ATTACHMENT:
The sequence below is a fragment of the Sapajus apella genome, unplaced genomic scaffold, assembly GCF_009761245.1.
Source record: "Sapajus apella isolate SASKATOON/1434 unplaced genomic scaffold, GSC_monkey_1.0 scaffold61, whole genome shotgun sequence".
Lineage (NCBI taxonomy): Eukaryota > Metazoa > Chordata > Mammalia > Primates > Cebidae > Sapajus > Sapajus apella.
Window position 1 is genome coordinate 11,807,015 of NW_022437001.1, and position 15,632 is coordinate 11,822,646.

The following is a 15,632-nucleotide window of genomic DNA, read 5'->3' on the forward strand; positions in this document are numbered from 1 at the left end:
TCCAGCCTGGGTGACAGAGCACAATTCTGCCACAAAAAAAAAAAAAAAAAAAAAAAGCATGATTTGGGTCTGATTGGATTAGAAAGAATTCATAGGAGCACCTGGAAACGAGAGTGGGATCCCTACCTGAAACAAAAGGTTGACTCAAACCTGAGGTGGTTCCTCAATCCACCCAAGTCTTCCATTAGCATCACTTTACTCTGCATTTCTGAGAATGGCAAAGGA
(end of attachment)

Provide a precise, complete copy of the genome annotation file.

The sequence below is a fragment of the Sapajus apella genome, unplaced genomic scaffold, assembly GCF_009761245.1.
Source record: "Sapajus apella isolate SASKATOON/1434 unplaced genomic scaffold, GSC_monkey_1.0 scaffold61, whole genome shotgun sequence".
Lineage (NCBI taxonomy): Eukaryota > Metazoa > Chordata > Mammalia > Primates > Cebidae > Sapajus > Sapajus apella.
Window position 1 is genome coordinate 11,807,015 of NW_022437001.1, and position 15,632 is coordinate 11,822,646.

The following is a 15,632-nucleotide window of genomic DNA, read 5'->3' on the forward strand; positions in this document are numbered from 1 at the left end:
TCCAGCCTGGGTGACAGAGCACAATTCTGCCACAAAAAAAAAAAAAAAAAAAAAAAGCATGATTTGGGTCTGATTGGATTAGAAAGAATTCATAGGAGCACCTGGAAACGAGAGTGGGATCCCTACCTGAAACAAAAGGTTGACTCAAACCTGAGGTGGTTCCTCAATCCACCCAAGTCTTCCATTAGCATCACTTTACTCTGCATTTCTGAGAATGGCAAAGGA